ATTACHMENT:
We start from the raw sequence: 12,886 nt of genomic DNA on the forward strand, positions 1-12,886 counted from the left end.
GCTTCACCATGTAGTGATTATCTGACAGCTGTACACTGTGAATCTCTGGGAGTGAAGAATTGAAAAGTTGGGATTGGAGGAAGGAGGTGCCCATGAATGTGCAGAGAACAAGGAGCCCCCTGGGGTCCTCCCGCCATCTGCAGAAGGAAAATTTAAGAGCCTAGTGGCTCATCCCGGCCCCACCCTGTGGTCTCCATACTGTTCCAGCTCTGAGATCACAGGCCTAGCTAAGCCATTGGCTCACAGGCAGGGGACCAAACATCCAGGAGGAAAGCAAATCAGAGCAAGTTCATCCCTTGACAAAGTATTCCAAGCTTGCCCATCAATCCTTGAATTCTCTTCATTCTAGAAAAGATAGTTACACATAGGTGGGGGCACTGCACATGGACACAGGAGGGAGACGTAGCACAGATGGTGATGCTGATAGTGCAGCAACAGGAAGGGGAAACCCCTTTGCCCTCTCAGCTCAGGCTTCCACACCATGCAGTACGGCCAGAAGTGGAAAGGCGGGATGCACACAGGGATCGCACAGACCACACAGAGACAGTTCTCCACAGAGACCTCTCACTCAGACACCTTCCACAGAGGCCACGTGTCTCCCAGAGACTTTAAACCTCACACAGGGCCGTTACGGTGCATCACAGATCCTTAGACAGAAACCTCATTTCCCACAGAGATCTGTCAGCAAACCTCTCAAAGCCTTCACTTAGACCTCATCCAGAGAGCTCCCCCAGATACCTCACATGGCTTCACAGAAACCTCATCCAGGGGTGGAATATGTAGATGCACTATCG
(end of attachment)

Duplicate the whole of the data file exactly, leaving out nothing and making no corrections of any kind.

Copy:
We start from the raw sequence: 12,886 nt of genomic DNA on the forward strand, positions 1-12,886 counted from the left end.
GCTTCACCATGTAGTGATTATCTGACAGCTGTACACTGTGAATCTCTGGGAGTGAAGAATTGAAAAGTTGGGATTGGAGGAAGGAGGTGCCCATGAATGTGCAGAGAACAAGGAGCCCCCTGGGGTCCTCCCGCCATCTGCAGAAGGAAAATTTAAGAGCCTAGTGGCTCATCCCGGCCCCACCCTGTGGTCTCCATACTGTTCCAGCTCTGAGATCACAGGCCTAGCTAAGCCATTGGCTCACAGGCAGGGGACCAAACATCCAGGAGGAAAGCAAATCAGAGCAAGTTCATCCCTTGACAAAGTATTCCAAGCTTGCCCATCAATCCTTGAATTCTCTTCATTCTAGAAAAGATAGTTACACATAGGTGGGGGCACTGCACATGGACACAGGAGGGAGACGTAGCACAGATGGTGATGCTGATAGTGCAGCAACAGGAAGGGGAAACCCCTTTGCCCTCTCAGCTCAGGCTTCCACACCATGCAGTACGGCCAGAAGTGGAAAGGCGGGATGCACACAGGGATCGCACAGACCACACAGAGACAGTTCTCCACAGAGACCTCTCACTCAGACACCTTCCACAGAGGCCACGTGTCTCCCAGAGACTTTAAACCTCACACAGGGCCGTTACGGTGCATCACAGATCCTTAGACAGAAACCTCATTTCCCACAGAGATCTGTCAGCAAACCTCTCAAAGCCTTCACTTAGACCTCATCCAGAGAGCTCCCCCAGATACCTCACATGGCTTCACAGAAACCTCATCCAGGGGTGGAATATGTAGATGCACTATCG